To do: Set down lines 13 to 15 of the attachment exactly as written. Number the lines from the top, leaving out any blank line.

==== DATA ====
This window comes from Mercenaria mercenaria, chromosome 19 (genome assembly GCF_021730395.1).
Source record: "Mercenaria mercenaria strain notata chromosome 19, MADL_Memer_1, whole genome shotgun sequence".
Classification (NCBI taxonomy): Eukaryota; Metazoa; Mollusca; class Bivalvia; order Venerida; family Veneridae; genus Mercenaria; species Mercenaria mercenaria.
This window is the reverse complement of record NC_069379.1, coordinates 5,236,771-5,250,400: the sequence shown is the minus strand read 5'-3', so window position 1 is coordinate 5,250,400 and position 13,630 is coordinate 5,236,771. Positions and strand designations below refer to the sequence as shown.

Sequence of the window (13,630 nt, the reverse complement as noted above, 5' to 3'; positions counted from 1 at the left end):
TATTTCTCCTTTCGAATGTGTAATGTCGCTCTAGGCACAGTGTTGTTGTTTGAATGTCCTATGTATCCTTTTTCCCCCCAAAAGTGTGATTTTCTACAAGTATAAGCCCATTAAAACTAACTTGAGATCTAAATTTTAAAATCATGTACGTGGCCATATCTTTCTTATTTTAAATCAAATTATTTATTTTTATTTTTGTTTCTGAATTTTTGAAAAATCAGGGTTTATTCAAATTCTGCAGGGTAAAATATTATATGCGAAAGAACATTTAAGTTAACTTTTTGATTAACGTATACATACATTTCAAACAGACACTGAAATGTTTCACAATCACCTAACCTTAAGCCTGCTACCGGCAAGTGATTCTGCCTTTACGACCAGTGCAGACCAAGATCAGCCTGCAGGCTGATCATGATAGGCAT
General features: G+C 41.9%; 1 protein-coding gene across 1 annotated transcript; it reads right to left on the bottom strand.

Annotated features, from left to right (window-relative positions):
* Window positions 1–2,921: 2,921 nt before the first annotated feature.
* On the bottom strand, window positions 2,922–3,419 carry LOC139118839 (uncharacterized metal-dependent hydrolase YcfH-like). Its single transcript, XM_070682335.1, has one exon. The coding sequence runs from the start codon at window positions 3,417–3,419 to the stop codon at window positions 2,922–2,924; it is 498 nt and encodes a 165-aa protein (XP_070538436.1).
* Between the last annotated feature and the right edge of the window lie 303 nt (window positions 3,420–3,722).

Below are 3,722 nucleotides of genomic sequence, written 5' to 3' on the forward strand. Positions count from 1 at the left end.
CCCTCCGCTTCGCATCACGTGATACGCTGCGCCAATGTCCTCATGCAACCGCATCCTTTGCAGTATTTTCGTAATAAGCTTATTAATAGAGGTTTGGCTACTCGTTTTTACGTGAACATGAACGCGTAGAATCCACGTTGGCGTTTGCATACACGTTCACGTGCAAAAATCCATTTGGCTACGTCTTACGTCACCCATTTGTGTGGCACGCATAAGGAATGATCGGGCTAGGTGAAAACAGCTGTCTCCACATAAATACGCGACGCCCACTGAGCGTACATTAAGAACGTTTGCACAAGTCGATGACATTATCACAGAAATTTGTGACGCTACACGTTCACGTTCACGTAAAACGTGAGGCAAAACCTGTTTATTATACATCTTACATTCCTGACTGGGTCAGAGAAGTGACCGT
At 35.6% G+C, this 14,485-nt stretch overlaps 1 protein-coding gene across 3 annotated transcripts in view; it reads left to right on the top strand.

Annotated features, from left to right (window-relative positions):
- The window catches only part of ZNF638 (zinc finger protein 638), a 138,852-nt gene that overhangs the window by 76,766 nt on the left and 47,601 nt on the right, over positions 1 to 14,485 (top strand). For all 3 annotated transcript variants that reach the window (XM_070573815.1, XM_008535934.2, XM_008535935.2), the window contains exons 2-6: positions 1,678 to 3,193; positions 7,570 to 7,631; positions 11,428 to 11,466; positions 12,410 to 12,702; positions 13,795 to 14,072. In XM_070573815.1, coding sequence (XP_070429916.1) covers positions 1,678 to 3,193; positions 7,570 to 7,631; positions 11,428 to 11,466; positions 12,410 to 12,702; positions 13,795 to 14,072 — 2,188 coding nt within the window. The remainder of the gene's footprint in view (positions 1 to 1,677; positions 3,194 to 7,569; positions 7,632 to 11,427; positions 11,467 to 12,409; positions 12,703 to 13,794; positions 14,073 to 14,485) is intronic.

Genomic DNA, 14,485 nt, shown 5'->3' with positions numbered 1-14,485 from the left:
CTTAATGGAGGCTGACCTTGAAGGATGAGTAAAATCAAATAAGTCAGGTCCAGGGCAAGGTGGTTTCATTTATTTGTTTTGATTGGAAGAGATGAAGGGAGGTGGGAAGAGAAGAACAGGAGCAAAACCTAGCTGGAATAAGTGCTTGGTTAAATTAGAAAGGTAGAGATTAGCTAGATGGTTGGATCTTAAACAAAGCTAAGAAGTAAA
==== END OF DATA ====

CCCTCCGCTTCGCATCACGTGATACGCTGCGCCAATGTCCTCATGCAACCGCATCCTTTGCAGTATTTTCGTAATAAGCTTATTAATAGAGGTTTGGCTACTCGTTTTTACGTGAACATGAACGCGTAGAATCCACGTTGGCGTTTGCATACACGTTCACGTGCAAAAATCCATTTGGCTACGTCTTACGTCACCCATTTGTGTGGCACGCATAAGGAATGATCGGGCTAGGTGAAAACAGCTGTCTCCACATAAATACGCGACGCCCACTGAGCGTACATTAAGAACGTTTGCACAAGTCGATGACATTATCACAGAAATTTGTGACGCTACACGTTCACGTTCACGTAAAACGTGAGGCAAAACCTGTTTATTATACATCTTACATTCCTGACTGGGTCAGAGAAGTGACCGT
At 35.6% G+C, this 14,485-nt stretch overlaps 1 protein-coding gene across 3 annotated transcripts in view; it reads left to right on the top strand.

Annotated features, from left to right (window-relative positions):